Born in Chuguyev to a military family, Ilya Repin quickly became celebrated for realist works such as the early Barge Haulers on the Volga (1870-3), and later for his vivid portraits of major figures in Russian society, notably Leo Tolstoy (1828-1910) (a close friend) and Emperor Nicholas II. Though he studied and travelled in Paris, where he encountered the work of the Impressionists, Repin spent most of his life in Russia, as part of a thriving community of Russian artists and thinkers. In 1900, he met Natalia Nordman, who became his common-law wife, and together they moved to Penaty - or 'Penates' - a peaceful home in the small, semi-rural village of Repino which came under Finnish control in 1918. Over the course of the thirty years the couple lived here, the house became a salon for writers and thinkers including Maxim Gorky (1868-1936), Vasily Polenov (1844-1927), Isaak Brodsky (1883-1939) and Vladimir Mayakovsky (1893-1930). Ilya Repin was buried on the site when he died in 1930.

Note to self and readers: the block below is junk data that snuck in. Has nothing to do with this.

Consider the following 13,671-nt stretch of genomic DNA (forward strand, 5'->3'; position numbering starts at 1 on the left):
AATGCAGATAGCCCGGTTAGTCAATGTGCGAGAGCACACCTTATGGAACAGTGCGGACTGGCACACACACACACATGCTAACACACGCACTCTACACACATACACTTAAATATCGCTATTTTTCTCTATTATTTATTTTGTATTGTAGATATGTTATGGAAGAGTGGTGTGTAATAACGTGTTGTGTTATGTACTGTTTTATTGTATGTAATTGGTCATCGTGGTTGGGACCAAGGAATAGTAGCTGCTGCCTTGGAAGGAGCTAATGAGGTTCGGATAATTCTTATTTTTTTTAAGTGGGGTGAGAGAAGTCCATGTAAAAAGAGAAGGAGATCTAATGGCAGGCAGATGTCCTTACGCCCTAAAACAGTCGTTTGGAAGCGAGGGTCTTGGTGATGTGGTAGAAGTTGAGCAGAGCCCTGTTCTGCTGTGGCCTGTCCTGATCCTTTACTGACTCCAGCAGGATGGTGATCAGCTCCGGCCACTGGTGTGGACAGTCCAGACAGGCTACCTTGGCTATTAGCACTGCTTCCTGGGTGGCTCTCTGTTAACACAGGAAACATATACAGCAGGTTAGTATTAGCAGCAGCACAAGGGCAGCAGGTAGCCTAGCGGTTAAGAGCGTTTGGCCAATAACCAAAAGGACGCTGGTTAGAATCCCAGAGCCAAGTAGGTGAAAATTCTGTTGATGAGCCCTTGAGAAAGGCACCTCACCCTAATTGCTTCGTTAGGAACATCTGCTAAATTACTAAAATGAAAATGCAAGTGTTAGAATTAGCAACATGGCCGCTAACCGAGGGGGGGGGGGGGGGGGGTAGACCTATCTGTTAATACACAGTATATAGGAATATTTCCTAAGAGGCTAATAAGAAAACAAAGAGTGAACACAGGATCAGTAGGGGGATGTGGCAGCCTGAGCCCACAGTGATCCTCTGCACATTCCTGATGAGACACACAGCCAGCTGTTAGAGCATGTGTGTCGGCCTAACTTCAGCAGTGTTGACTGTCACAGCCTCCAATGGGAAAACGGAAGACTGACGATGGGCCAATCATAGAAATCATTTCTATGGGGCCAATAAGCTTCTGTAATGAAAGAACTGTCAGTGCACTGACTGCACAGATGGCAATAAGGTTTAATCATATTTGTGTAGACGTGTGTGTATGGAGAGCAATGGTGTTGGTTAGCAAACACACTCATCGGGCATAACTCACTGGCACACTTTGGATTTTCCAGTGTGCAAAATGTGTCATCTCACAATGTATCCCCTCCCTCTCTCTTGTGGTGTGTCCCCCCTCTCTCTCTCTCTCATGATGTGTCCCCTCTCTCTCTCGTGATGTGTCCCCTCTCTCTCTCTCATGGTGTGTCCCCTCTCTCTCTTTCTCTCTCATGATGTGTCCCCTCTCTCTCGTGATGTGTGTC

Repino returned to the Soviet Union in 1939, and the following year Penates opened as a memorial-museum celebrating the artist's life and work.Today, it displays carefully restored nineteenth-century interiors, including much of Repin's original furniture, along with the artist's personal effects. Photographs from the extensive archive are displayed on a rolling basis, along with an ongoing programme of temporary exhibitions and displays.
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